How many times a week should I practice?
Yoga is amazing-even if you only practice for one hour a week, you will experience the benefits of the practice. If you can do more than that, you will certainly experience more benefits. I suggest starting with two or three times a week, for an hour or an hour and a half each time. If you can only do 20 minutes per session, that's fine too. Don't let time constraints or unrealistic goals be an obstacle-do what you can and don't worry about it. You will likely find that after awhile your desire to practice expands naturally and you will find yourself doing more and more.
How is yoga different from stretching or any other kind of fitness?
Unlike stretching or fitness, yoga is more than just physical postures. Patanjali's eight-fold path illustrates how the physical practice is just one aspect of yoga. Even within the physical practice, yoga is unique because we connect the movement of the body and the fluctuations of the mind to the rhythm of our breath. Connecting the mind, body, and breath helps us to direct our attention inward. Through this process of inward attention, we learn to recognize our habitual thought patterns without labeling them, judging them, or trying to change them. We become more aware of our experiences from moment to moment. The awareness that we cultivate is what makes yoga a practice, rather than a task or a goal to be completed. Your body will most likely become much more flexible by doing yoga, and so will your mind.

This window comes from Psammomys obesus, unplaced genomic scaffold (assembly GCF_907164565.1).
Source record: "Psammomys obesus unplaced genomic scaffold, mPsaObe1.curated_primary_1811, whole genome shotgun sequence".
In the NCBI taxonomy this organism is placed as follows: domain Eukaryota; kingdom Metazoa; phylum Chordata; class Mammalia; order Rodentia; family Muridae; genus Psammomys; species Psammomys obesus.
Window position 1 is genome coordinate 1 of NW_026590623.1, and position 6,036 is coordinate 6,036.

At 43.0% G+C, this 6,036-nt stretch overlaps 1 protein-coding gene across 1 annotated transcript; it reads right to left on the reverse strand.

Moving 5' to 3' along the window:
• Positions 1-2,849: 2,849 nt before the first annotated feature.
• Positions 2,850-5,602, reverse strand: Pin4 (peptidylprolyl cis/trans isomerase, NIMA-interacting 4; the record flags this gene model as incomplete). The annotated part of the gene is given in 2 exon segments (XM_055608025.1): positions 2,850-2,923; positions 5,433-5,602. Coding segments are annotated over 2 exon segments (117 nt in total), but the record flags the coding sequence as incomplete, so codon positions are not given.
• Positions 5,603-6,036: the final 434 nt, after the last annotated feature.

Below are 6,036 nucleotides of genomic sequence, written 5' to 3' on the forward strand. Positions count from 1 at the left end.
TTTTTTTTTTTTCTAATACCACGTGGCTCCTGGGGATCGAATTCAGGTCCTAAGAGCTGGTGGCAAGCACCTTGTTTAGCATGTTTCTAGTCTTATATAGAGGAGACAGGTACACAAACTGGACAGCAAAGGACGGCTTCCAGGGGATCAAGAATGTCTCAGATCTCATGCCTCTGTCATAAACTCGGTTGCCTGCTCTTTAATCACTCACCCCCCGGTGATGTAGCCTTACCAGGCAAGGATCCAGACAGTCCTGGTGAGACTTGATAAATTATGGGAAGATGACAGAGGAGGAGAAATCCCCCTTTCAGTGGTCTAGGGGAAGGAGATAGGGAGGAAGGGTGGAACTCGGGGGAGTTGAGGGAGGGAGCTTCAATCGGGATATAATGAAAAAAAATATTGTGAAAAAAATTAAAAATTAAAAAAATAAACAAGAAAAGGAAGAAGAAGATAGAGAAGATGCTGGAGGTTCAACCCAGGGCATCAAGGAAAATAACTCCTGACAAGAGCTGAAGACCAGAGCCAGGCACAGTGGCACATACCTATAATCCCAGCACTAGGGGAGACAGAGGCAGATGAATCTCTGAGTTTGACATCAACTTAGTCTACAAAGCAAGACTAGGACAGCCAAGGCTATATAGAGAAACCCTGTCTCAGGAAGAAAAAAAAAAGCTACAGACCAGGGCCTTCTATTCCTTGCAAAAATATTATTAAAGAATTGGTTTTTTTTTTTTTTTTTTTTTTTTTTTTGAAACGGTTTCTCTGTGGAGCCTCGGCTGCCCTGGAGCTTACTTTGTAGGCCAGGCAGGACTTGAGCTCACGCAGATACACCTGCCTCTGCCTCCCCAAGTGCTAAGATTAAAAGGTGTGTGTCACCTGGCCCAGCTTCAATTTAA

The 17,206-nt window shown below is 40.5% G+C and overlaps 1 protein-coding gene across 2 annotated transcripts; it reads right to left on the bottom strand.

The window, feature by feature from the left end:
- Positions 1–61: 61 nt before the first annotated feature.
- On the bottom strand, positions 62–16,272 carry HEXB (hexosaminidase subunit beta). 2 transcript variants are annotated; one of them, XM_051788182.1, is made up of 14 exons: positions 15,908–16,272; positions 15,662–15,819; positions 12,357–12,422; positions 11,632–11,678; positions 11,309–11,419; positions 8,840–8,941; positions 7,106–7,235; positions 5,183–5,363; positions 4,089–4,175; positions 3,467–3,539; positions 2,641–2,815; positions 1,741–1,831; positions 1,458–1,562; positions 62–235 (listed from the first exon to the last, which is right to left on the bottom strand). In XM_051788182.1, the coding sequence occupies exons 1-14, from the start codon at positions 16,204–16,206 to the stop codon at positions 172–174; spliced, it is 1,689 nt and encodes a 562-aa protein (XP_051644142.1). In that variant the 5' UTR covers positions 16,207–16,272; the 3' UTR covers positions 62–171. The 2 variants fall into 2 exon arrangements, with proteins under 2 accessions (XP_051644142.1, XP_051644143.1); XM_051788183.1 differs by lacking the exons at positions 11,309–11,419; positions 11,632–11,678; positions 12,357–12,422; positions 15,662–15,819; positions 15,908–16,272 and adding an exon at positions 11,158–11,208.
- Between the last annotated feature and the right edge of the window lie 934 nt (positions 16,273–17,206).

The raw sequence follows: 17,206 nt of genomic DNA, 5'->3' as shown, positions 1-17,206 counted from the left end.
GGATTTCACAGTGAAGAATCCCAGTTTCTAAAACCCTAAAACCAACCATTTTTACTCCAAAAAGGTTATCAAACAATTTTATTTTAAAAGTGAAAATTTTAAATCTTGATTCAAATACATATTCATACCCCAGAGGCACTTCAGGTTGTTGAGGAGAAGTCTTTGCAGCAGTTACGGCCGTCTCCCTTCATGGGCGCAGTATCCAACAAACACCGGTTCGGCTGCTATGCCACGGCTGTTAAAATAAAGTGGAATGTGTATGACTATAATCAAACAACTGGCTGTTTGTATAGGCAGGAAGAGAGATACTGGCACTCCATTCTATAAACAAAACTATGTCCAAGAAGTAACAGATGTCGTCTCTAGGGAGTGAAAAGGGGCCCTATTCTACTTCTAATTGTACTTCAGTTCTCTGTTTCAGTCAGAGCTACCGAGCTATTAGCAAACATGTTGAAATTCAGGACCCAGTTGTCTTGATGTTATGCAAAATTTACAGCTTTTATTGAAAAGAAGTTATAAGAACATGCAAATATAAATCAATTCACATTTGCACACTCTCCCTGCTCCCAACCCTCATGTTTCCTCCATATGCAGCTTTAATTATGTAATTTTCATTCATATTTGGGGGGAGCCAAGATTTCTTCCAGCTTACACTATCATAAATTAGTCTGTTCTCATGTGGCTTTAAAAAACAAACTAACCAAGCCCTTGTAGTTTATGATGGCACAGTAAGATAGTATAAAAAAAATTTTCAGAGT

Is yoga a religion?
Yoga is not a religion. It is a philosophy that began in India an estimated 5,000 years ago. The father of classical ashtanga yoga (the eight-limbed path, not to be confused with Sri K. Pattabhi Jois' Ashtanga yoga) is said to be Patanjali, who wrote the Yoga Sutra. These scriptures provide a framework for spiritual growth and mastery over the physical and mental body. Yoga sometimes interweaves other philosophies such as Hinduism or Buddhism, but it is not necessary to study those paths in order to practice or study yoga. It is also not necessary to surrender your own religious beliefs to practice yoga.
Who can practice yoga?